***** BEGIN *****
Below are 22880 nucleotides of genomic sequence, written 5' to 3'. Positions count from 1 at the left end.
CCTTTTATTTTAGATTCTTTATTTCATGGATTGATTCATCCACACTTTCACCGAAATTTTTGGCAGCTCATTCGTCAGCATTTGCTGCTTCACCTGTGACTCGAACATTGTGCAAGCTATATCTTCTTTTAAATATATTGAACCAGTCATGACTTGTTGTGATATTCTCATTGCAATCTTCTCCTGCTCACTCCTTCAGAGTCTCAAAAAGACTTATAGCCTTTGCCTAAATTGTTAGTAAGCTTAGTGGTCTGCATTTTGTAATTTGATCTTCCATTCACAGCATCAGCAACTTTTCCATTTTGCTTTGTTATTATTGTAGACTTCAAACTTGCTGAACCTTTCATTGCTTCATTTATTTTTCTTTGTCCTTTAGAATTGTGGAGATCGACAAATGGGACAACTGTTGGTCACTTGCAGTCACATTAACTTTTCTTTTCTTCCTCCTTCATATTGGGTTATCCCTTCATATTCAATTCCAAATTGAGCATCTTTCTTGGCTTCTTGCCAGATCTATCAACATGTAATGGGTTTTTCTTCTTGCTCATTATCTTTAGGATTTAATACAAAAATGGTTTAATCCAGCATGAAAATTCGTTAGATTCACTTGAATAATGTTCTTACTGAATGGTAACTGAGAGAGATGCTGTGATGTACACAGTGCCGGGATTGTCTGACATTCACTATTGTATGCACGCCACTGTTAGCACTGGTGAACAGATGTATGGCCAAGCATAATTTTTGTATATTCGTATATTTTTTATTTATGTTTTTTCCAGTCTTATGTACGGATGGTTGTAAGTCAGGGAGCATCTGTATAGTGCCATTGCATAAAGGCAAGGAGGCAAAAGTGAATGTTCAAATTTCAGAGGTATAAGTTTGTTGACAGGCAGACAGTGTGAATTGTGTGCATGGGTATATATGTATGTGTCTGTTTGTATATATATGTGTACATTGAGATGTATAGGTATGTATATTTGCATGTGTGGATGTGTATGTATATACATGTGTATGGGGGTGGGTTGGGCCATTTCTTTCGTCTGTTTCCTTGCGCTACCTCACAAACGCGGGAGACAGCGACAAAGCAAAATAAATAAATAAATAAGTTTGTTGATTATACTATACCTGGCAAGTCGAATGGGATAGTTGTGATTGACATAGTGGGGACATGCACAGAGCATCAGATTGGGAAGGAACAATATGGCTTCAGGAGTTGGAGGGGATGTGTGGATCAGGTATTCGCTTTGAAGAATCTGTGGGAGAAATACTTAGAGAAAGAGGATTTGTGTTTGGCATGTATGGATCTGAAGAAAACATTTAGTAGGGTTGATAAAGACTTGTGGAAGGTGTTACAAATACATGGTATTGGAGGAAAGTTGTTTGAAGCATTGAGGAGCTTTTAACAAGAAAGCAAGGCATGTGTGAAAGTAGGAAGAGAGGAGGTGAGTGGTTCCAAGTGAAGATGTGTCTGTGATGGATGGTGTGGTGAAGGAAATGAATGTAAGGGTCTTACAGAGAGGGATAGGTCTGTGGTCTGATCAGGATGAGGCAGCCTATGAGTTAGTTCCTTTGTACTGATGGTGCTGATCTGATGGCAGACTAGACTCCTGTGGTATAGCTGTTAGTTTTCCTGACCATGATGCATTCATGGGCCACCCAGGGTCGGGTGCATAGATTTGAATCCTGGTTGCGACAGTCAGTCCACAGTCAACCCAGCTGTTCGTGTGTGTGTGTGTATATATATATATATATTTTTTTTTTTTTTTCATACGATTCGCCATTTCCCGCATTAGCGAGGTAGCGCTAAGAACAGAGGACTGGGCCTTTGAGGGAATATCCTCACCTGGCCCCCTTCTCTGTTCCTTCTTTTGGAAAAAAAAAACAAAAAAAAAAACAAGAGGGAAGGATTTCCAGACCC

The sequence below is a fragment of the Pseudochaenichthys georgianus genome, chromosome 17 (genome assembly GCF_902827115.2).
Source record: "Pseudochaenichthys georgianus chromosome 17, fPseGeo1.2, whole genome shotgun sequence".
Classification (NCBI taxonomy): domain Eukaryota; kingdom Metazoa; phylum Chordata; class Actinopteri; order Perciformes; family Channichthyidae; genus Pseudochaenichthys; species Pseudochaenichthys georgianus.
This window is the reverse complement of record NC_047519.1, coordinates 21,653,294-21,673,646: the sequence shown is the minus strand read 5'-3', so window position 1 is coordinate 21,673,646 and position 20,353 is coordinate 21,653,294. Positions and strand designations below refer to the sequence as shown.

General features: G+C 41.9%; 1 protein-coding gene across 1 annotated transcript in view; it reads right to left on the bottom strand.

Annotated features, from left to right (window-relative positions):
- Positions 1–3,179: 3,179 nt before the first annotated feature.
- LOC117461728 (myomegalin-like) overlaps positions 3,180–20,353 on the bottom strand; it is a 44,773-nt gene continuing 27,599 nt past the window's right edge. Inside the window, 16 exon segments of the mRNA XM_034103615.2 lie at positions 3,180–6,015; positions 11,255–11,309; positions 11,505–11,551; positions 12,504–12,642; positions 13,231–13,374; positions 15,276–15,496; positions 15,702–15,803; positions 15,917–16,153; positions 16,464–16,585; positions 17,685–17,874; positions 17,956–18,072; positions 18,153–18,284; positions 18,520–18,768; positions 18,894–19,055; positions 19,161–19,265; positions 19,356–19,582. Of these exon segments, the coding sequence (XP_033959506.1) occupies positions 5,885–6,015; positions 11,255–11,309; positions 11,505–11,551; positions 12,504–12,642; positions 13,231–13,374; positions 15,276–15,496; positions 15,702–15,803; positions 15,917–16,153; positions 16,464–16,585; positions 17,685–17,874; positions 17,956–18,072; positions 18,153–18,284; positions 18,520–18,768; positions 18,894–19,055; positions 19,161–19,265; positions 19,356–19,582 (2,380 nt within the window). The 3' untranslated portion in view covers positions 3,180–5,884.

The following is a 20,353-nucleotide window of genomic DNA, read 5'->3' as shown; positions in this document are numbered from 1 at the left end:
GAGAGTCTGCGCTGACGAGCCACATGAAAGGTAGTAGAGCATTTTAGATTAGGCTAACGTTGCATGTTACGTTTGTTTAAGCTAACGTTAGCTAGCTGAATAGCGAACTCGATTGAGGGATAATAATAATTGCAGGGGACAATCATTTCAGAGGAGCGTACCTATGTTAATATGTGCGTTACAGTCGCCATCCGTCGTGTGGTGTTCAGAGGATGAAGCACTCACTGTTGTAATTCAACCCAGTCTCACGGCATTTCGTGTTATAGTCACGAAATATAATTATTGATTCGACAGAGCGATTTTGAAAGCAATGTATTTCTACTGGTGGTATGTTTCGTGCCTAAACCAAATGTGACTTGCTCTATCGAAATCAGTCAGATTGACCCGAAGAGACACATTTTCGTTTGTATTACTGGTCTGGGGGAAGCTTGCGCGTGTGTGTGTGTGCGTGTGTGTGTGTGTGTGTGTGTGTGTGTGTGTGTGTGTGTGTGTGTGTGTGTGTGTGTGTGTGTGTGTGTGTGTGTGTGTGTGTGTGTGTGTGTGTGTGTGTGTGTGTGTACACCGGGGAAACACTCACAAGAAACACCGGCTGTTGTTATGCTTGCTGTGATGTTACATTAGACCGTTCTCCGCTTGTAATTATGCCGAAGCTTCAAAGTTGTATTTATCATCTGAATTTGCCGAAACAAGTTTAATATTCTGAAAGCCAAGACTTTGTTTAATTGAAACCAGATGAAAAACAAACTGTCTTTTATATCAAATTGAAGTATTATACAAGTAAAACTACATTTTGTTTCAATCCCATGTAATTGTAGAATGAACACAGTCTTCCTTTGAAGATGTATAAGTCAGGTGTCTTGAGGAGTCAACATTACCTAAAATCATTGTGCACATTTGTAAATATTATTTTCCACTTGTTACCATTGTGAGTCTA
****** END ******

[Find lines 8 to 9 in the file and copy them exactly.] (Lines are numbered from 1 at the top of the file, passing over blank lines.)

Annotated features, from left to right (window-relative positions):
- Positions 1–3,179: 3,179 nt before the first annotated feature.